The Australian archaeologist Tim Murray presents a collection of papers that trace the emergence of the history of archaeology as a mainstream discipline from the 1980s to the present. As well as the historiography and philosophy of archaeology, the 15 chapters discuss topics including Archbishop Ussher and archaeological time, the plausibility of archaeological knowledge claims, and pictures of prehistoric creatures commissioned by the 19th-century Darwinian Sir John Lubbock.
The 20th Century in Bite-Sized Chunks
Between 1900 and 2000 our world changed beyond recognition. In chronological order, this handbook takes the reader through two world wars, political and social revolution, economic globalization, and unprecedented technological and medical advances, and identifies key figures and pivotal moments. From the Wright Brothers to the web, and from the age of empires to climate change, it explains the forces that shaped the way we live now.
The Atlas of Scotland
Containing Maps of Each County
In 1832, John Thomson (1777–c.1840) advertised his new county Atlas of Scotland as 'one of the completest systems of Topography published' and it is indeed a landmark, described in the introduction to this facsimile as 'the culmination of the engraved, hand-coloured map-printing tradition in Scotland'. The 58 folio maps and accompanying views, gazetteers, geographical texts and consulting index are presented here with introductory essays placing Thomson's work in the wider context of atlas production. Limited edition of 800. Slipcased.
The Baronial and Ecclesiastical Antiquities of Scotland
Originally published in four volumes between 1845 and 1852, this work describes a selection ('as should combine the spirit of the whole') of Scotland's historic architecture, each building illustrated with engravings by the architect Robert William Billings (1813–1874). Known simply as 'Billings', this influential book, with its focus on distinctive Scottish style, is credited with having inspired the 'Scotch Baronial revival'. The introduction is by Ian Gow, Chief Curator of the National Trust for Scotland. Limited edition of 600. Slipcased.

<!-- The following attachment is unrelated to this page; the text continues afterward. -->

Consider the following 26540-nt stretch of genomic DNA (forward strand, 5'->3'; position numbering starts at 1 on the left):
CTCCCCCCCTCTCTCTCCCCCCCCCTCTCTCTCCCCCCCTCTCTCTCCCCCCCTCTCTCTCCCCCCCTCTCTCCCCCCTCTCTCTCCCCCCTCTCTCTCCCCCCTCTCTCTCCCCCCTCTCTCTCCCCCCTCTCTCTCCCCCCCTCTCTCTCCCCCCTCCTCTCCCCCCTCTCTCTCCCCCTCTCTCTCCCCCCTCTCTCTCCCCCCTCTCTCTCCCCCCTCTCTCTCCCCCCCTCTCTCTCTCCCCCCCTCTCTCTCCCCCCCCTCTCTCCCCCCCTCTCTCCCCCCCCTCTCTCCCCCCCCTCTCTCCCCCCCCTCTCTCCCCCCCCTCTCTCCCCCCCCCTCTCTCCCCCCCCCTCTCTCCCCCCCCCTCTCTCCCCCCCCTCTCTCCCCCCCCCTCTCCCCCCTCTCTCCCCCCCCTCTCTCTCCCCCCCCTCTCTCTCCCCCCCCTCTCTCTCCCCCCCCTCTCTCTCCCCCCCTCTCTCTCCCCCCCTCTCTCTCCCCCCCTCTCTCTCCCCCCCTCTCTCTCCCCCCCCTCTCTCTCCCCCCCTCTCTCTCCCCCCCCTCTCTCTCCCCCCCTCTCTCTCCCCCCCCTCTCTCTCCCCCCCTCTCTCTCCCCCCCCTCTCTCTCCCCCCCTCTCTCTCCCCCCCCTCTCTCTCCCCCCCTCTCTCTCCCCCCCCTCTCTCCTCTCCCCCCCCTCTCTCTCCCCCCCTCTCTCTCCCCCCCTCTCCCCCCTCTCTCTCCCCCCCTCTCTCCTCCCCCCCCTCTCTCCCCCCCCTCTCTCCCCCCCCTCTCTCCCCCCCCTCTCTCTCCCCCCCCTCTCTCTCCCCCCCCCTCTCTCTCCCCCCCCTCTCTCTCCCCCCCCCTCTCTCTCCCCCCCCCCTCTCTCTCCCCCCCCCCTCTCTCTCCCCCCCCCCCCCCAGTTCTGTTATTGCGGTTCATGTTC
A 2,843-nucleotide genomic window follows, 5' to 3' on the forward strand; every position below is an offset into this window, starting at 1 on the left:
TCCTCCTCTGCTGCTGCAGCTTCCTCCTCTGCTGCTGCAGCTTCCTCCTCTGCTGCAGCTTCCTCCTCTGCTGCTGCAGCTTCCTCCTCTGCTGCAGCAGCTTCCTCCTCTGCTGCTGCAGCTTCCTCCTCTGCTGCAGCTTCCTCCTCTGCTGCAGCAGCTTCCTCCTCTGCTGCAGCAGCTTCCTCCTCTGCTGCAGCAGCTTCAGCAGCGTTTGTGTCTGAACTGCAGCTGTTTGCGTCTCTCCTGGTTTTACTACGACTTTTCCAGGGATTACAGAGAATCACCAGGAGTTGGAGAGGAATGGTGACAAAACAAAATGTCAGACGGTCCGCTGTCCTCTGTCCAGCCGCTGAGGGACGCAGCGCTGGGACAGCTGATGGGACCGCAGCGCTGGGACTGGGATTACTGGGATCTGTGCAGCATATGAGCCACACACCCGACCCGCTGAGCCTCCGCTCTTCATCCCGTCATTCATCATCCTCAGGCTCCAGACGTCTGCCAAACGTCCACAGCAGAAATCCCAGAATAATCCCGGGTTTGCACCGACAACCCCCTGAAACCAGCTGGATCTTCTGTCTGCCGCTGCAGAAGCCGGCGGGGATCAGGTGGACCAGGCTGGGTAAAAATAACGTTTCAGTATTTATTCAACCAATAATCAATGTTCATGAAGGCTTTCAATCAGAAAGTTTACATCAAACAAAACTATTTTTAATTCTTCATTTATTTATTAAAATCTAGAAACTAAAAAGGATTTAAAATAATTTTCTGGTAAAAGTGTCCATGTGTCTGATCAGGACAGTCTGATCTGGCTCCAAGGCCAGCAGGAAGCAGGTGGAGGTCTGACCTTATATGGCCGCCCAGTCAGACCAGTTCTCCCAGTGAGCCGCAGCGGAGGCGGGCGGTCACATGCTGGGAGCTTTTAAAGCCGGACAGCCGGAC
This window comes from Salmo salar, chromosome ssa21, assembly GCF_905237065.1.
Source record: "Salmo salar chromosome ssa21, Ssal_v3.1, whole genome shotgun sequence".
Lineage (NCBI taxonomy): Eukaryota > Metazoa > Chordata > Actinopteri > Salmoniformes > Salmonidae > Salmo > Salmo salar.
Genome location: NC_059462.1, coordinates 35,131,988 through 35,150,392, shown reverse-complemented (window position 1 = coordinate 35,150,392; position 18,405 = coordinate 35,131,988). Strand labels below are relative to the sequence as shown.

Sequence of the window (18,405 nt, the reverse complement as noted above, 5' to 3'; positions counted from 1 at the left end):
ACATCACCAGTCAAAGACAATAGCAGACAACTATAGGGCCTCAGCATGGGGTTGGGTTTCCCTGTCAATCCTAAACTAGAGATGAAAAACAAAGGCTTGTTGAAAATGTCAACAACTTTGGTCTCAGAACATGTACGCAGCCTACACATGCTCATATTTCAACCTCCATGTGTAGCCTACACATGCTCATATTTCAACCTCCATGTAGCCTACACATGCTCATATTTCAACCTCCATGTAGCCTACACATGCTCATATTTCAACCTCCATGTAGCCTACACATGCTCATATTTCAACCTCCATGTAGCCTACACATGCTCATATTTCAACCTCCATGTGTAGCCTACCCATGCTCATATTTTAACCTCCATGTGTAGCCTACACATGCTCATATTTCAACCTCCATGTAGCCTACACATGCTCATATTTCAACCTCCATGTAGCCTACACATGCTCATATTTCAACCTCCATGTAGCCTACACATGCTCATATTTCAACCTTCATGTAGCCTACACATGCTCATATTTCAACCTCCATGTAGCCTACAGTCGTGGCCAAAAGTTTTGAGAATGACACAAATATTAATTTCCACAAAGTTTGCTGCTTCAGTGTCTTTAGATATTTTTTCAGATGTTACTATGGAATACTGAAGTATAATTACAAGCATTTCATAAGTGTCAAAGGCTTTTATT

1918: End Game
The First World War in Photographs
Month by month, the authors use a collection of around 250 photographs and reproductions to follow events during the final year of war, from the arrival of American troops and guns in January to the German surrender in November. The final chapters examine many aspects of the immediate aftermath, including the battlefields where 'peace visitors' toured the devastation, the ongoing treatment of wounded men, and the funeral of the Unknown Soldier in London.
Battle Cries: The Most Stirring Speeches from History's Greatest Warriors,
Activists, Politicians, and Revolutionaries
The tense moments before battle – whether against a social injustice or a military foe – have inspired some of history's most stirring speeches, war cries and marching songs. Spanning the globe and the centuries, Battle Cries includes the full texts of many of these flights of oratory, from Elizabeth I to Winston Churchill, and Abraham Lincoln to Martin Luther King. It summarizes the careers of these remarkable speakers, and places their words in their historical context.